Haruki Murakami, looking pensive, head resting on his right hand
 

"The damage caused by the earthquake itself was quite extensive, but the tsunami triggered by the earthquake caused much greater devastation. In some places, the tsunami wave reached a height of 39 metres. In the face of such an enormous wave, even the tenth storey of normal buildings would not provide refuge for those caught in its path. People living near the coast had no time to escape, and about 24,000 people lost their lives ó some 9,000 of whom are still reported missing. The great wave that broke the barriers carried them away, and weíve not yet been able to find their bodies. Many were most likely lost in the depths of the icy sea. When I stop to think about this and imagine that I too could suffer such a terrible fate, my chest tightens. Many survivors lost their families, friends, houses, properties, communities and the very foundations of their lives. Entire villages were destroyed completely. Many people have lost all hope for living.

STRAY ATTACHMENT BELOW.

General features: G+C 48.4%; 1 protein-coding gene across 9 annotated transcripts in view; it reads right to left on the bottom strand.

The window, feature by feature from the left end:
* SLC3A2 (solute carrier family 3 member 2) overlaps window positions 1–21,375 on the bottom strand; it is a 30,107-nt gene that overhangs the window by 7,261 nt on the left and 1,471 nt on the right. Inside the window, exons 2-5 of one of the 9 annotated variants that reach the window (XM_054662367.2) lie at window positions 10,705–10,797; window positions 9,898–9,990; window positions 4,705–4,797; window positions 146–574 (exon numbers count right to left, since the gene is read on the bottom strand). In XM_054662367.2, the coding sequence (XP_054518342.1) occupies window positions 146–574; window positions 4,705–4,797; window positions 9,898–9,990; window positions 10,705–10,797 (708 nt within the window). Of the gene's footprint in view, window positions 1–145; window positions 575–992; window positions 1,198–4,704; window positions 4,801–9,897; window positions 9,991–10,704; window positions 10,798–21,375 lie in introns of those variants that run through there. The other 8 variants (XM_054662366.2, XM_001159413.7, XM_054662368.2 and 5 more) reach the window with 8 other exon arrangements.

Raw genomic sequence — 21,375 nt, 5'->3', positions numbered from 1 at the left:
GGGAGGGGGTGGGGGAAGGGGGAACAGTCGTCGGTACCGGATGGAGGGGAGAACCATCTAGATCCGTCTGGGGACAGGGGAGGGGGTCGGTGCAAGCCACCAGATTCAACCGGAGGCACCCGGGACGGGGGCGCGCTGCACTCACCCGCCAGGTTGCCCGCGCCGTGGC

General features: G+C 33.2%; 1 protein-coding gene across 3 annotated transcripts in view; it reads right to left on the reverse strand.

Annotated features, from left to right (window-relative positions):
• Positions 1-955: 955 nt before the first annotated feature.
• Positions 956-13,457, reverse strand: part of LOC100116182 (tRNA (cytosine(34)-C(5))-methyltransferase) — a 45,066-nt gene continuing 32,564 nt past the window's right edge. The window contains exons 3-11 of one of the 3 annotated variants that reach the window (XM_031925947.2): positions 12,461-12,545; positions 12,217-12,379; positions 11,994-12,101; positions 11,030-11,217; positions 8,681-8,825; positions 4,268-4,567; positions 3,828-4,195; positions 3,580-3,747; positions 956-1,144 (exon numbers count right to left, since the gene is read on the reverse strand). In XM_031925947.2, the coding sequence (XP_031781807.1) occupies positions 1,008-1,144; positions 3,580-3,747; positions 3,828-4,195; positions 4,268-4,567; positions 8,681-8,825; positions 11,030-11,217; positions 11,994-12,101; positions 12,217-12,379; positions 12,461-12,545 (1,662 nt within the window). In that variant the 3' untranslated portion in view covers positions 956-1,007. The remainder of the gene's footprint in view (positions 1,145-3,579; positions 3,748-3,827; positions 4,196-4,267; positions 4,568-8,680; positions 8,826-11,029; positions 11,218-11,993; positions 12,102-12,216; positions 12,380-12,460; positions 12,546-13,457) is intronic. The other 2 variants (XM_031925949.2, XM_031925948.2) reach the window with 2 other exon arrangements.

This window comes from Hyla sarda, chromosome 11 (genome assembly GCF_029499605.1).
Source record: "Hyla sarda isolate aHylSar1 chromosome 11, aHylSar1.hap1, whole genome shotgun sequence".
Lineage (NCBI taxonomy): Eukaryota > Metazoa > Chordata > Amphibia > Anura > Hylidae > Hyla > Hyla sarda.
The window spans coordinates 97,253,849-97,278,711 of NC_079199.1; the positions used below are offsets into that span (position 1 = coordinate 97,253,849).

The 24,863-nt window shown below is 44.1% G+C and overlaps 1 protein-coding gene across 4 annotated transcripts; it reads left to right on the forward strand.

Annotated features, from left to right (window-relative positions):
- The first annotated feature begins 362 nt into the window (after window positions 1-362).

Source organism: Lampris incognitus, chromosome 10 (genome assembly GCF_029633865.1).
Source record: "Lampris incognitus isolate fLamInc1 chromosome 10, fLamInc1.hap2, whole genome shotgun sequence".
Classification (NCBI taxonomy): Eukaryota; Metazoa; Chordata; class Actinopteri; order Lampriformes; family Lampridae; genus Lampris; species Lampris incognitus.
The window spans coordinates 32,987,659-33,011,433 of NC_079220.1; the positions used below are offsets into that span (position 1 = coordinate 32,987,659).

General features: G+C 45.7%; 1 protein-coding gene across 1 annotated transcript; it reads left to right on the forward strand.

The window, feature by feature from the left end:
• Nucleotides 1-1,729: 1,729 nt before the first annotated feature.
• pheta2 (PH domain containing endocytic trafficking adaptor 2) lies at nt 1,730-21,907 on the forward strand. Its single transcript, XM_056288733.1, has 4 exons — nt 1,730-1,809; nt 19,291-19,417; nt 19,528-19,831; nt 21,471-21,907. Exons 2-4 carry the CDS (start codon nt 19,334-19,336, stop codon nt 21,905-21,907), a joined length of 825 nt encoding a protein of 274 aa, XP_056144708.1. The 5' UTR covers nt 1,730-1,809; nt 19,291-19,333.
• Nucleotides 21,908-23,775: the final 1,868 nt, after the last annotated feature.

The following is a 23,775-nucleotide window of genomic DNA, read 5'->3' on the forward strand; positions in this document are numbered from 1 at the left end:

I think that being Japanese means living with natural disasters. From summer to autumn, typhoons pass through much of Japan. Every year they cause extensive damage, and many lives are lost. There are many active volcanoes in every region. And of course, there are many earthquakes. Japan sits precariously on the four tectonic plates at the eastern extremity of the Asian continent. It is as if we are living on a very nest of earthquakes.

We can predict the timing and route of typhoons to a greater or lesser extent, but we canít predict when and where an earthquake will occur. All that we do know is that this was not the last great earthquake, and that another will surely happen in the near future. Many specialists predict that a magnitude 8 earthquake will strike the Tokyo area within the next twenty or thirty years. It may happen in ten years time, or it may strike tomorrow afternoon. No one can predict with any certitude the extent of the damage that would follow if an inland earthquake were to strike such a densely populated city as Tokyo. Despite this fact, there are 13 million people living 'ordinary' lives in the Tokyo area alone. They take crowded commuter trains to go to their offices, and they work in skyscrapers. Even after this earthquake, I havenít heard that the population of Tokyo is on the decline.

Why? You might ask. How can so many people go about their daily lives in such a terrible place? Donít they go out of their minds with fear? ...
"